Michael Haslam's poems also engage with nature, but while [...] concision is often his strength, Haslam's best work comes out of verbosity. Inspired by his surroundings in the Calder Valley, A Cure for Woodness is often delivered with great narrative drive, influenced by Haslam's reading of Shakespeare, Spenser and Arthurian legends. At times this language can overpower the reader - Prince Phoebus Columbus opens
From the Globe of first albescence unto rubicundity / the glabrous column of the day arose which can be disconcerting for any reader who is sent to the dictionary before the story has started.
Once in the flow of his material, however, Haslam's poems are fascinating journeys. Nature appears as an independent, conscious creature-Winter came after us, running the moor edge (Running to Meter) - which Haslam investigates in relation to his own emotions. Here is the push-and-pull of man and the wild, his complex relationship with the countryside and the elements, and yet for all its uncomfortable qualities, the poet feels happiest when closest to it.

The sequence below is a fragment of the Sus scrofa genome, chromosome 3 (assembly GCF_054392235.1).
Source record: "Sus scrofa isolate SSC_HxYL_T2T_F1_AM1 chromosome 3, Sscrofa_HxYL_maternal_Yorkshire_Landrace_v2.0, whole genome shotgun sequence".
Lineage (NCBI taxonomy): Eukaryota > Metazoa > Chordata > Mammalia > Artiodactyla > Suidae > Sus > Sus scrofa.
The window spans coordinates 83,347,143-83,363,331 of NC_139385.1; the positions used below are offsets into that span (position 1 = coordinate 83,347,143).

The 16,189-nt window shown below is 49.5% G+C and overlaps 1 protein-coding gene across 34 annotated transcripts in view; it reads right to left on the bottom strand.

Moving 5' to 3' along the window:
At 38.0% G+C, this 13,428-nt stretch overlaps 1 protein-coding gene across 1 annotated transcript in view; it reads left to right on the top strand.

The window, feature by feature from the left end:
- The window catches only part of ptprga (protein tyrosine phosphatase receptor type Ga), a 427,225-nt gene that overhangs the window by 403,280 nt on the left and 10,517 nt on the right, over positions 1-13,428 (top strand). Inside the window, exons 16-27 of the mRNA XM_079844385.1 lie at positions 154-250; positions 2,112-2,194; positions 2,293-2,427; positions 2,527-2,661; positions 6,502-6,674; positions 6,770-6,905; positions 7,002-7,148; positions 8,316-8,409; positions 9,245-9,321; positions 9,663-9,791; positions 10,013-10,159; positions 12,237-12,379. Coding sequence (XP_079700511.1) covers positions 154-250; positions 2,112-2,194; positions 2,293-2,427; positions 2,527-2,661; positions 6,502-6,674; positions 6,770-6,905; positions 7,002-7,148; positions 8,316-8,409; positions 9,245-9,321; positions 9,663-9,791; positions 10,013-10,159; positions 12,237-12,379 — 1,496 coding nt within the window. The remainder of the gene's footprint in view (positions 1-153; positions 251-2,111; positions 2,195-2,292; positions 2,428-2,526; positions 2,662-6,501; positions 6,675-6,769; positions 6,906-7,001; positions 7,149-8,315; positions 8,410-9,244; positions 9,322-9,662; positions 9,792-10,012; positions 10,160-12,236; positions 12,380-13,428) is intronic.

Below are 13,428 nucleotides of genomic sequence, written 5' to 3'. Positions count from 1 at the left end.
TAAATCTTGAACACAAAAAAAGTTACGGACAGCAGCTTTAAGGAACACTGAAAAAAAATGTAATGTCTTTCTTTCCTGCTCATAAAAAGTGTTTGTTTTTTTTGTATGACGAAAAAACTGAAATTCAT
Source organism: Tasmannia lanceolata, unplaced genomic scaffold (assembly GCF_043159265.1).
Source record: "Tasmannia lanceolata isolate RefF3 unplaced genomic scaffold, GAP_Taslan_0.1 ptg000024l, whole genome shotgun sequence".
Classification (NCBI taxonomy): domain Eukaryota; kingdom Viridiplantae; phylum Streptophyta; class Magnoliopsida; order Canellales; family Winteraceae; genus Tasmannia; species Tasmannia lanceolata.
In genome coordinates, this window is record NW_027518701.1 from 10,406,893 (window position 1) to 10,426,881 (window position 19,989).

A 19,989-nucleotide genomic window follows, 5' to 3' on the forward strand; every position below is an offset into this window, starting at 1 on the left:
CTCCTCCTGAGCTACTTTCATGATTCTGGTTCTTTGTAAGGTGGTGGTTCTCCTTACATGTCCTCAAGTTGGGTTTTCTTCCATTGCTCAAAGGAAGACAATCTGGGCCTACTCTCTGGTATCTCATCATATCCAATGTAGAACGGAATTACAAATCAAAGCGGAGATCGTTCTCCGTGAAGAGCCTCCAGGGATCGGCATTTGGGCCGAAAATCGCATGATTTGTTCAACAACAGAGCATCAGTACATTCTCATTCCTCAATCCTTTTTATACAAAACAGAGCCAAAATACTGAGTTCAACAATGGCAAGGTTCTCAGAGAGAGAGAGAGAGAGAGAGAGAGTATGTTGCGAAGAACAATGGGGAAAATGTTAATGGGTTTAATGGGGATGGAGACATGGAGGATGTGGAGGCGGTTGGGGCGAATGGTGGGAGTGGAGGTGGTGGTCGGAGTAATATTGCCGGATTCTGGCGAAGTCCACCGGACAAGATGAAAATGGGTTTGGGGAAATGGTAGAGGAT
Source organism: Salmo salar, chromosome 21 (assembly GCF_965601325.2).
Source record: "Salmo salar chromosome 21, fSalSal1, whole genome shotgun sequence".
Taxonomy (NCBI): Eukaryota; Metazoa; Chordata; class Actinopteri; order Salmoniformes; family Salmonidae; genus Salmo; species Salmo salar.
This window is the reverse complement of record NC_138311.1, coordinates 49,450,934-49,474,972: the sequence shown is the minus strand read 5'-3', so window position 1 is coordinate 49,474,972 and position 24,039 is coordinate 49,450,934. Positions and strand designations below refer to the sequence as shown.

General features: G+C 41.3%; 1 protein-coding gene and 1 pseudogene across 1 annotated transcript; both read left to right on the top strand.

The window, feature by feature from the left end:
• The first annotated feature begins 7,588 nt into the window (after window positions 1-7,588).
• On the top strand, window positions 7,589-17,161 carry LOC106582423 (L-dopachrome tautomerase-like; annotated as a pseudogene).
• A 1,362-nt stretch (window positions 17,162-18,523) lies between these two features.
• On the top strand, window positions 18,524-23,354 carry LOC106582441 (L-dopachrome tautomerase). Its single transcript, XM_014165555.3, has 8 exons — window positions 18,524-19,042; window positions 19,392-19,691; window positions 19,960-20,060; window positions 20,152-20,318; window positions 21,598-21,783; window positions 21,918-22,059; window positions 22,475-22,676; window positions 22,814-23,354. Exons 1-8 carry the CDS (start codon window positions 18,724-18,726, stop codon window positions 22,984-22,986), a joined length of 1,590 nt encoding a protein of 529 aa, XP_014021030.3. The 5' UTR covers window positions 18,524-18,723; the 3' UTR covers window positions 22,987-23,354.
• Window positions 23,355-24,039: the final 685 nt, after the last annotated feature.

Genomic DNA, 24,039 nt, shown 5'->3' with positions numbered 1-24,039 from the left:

The heightened sensations are told with complex rhymes and varied rhythms; iambic pentameter and ballad meter are disguised by the stanzas' layout, with Haslam chopping and changing as he goes, as with Wastes of the Picturesque:
An art of ruins wastes and wrecks has left a late-
romantic artist vexed, perplexed before a space
of nothing but a tract of wretched text...
Carried along by rhythm, the reader encounters regular word-games, reversals and puns. In his shorter poems, their sheer abundance can tire: Pull faces / thinking phrases for the lyric graces (Balabouring in Reverie) overwhelms and requires more context than is given. A longer verse, however, allows the language more space and time, providing an initial image and then expanding:
let soul and soth both droop with sloth
into the soup or broth, but stir and drink
the stupor with a lengthy ladle.
Phoebus fears there's no way through
from grave to cradle.